As the New Year begins I urge everyone to be open to learning. Do not close your mind, because the New Year will bring new challenges requiring new knowledge.
Think about this. The knowledge gained by everyone commencing a science degree this year, will be obsolete by the time they finish their course.
This dilemma of learning in environments of change was beautifully summarised by the moral and social philosopher, Eric Hoffer, when he said:
“In times of change learners inherit the earth; while the learned find themselves beautifully equipped to deal with a world that no longer exists.” (Eric Hoffer)
But is this situation also relevant to the pursuit of the knowledge of Jesus Christ? After all, Christianity has been around now for two millennia. It has been extensively examined by countless people and surely everything that can be known is already known.
But is it?
Diversity of faith
If you look at any church, or for that matter most Christian websites, you will find a great diversity of beliefs and opinions.
Some believe you must be baptised, but others do not. Some believe in the gifts of the Holy Spirit while others reject them. Some believe you must come to Christ through faith alone, while others say works are more important. Some believe speaking in tongues was only for the first century church, while others believe it is just as important for today. And the list goes on…
The biggest challenge facing all Christians today is trying to sift the wheat from the chaff in all of these teachings to learn the truth and to discard the error.
This problem is further compounded by human nature.
Many people reject what they don’t understand. A strange or diverse teaching is often rejected simply because it is new or different. This is true for the vast majority of people until the idea becomes mainstream.
To use a marketing analogy, in the development of new products and services the adoption process is well documented. For the most part it is not about adopting the “product” but adopting the “idea of the product.” It goes something like this:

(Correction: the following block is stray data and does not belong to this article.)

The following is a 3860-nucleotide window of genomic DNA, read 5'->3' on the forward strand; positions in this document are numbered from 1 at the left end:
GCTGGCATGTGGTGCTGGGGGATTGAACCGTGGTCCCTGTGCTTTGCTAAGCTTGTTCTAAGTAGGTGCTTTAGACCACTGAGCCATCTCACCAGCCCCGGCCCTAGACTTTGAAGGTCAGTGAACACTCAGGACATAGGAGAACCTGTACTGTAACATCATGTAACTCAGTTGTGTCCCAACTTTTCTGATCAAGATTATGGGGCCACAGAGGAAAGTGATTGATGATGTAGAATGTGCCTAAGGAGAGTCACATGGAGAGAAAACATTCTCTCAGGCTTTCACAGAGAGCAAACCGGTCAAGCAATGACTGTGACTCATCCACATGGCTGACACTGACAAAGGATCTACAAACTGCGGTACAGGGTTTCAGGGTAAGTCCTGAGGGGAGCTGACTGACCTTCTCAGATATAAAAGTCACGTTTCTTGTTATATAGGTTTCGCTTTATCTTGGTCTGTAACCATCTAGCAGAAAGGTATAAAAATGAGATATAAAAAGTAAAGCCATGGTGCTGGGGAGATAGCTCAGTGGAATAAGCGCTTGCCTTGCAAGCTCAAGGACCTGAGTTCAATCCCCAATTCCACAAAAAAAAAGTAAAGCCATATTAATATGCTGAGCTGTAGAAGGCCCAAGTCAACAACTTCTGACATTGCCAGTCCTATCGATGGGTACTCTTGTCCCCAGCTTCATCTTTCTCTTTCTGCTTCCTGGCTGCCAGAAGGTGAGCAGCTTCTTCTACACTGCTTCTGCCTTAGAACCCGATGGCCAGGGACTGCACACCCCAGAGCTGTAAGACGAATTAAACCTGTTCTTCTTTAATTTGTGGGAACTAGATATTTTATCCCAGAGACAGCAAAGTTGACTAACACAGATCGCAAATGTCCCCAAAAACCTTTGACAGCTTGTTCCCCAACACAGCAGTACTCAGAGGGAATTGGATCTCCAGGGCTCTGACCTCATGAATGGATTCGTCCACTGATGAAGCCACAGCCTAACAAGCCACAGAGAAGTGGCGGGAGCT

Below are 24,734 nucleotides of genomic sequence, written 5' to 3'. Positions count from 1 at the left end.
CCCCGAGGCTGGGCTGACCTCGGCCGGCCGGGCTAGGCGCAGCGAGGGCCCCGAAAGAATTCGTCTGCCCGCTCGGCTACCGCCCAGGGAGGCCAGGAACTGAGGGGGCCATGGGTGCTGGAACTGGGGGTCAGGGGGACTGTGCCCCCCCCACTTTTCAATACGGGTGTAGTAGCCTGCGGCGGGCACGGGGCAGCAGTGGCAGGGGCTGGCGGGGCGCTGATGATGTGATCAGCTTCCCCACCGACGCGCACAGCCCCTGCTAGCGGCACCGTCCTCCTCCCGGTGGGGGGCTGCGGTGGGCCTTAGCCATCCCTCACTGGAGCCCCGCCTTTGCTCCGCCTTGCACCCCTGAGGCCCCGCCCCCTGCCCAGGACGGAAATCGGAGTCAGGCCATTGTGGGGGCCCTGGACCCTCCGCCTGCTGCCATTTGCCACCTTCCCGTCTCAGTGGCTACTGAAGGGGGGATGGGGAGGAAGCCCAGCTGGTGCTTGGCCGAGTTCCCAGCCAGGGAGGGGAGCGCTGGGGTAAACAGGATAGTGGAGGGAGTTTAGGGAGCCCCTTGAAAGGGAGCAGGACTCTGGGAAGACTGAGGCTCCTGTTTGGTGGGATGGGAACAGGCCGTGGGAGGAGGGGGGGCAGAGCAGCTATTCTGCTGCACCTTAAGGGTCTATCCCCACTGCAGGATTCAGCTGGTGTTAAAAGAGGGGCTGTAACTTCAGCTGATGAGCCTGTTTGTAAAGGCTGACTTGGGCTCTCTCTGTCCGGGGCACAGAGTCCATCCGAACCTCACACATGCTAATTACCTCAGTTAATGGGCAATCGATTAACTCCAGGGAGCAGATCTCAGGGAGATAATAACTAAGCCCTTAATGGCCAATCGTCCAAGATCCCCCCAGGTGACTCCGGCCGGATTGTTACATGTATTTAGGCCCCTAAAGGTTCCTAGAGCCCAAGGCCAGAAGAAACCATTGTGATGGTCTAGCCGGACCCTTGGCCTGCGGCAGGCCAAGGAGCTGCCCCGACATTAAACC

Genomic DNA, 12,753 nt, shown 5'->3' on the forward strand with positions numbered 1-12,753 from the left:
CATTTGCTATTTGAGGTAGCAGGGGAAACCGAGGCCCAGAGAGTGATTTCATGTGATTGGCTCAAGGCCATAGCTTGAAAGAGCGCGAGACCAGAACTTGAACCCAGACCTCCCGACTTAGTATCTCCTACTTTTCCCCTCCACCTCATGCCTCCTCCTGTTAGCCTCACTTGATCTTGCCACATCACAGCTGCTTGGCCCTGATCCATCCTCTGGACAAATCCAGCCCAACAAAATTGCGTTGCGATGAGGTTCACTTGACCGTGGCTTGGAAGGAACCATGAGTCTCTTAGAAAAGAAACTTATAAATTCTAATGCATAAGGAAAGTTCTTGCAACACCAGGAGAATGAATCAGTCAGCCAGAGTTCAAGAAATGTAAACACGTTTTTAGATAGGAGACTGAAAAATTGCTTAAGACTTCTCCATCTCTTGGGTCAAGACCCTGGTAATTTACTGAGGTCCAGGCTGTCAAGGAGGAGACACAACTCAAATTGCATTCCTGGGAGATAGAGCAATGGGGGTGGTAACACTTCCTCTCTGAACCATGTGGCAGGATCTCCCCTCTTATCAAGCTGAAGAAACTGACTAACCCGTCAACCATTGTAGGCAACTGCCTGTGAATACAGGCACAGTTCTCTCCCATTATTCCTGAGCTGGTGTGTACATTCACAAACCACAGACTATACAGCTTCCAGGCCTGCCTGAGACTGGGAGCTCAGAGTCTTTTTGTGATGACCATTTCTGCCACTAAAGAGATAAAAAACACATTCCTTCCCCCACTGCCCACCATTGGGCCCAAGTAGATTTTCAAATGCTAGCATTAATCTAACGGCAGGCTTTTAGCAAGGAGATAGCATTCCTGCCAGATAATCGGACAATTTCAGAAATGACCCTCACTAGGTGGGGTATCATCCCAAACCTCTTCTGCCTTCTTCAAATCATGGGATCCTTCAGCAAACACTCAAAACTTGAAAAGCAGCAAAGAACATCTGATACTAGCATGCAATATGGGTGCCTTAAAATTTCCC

- The first group to adopt whatever “it” is are called “Innovators.” They typically represent about 2.5% of the market.
- The second group to adopt “it” are the “Early adopters” and they represent around 13.5% of the market.
- The third group are the “Early majority” (around 34% of the market)
- The fourth group are the “Late majority” (another 34% of the market)
- And the fifth and final group are the “Laggards” who are the remaining 16%
The innovators and the early adopters are the thought leaders on whatever idea is being presented. If only they accept the new idea, it won’t gain wide acceptance and can die before it gains a foothold.
It is not until the early and late majorities come on board with any idea, that an idea becomes widely accepted. This also includes new church teachings and doctrines.
As for the laggards, they will always be resistant to change. They only change when there is no other option. They are the people who would still use analogue phones, if they were available, and only moved to a digital phone because the analogue system has been shut down. They are probably also the same people who would still prefer a mass to be spoken in Latin.
Being open to learn
But if we are to find the truth of anything, especially Christian teachings, we must be open to learn. We must be prepared to listen and not reject a teaching or doctrine just because it is different.
Any new teaching may be a relevant truth or an uncovered truth of which we were previously unaware. It must be tested and measured by the doctrines of Jesus Christ and the New Covenant to ascertain whether it should be added to our storehouse of knowledge, or rejected.
Just because an early adopter or innovator brings forth an idea, does not make it sound or right. But if we don’t listen and test the idea, we will never know and may be missing something important. After all, how can we sift out truth from error, good from evil?
We should seek guidance and clarity with any new teaching. As Jesus taught us, we need to pray and ask God for insight.
"Ask, and it will be given you; seek, and you will find; knock, and it will be opened to you. For every one who asks receives, and he who seeks finds, and to him who knocks it will be opened. (Matthew chapter 7, verses 7 and 8)
This verse contains a promise. It does not say you “might” receive, but that you WILL receive.
So be open to learn and listen to new teachings, asking the Lord for clarity. He has promised that you will find the truth if you seek diligently.
Since retiring from work, John Lemmon now spends his time teaching, preaching and writing about the word of God, online and offline, answering God's call on him to “Speak to my people.” You can connect with John on Twitter (@JohnBLemmon) or on his website: freegiftfromgod.com/ or listen to his podcast on iTunes: https://itunes.apple.com/au/podcast/the-free-gift-from-god-podcast/id1440682375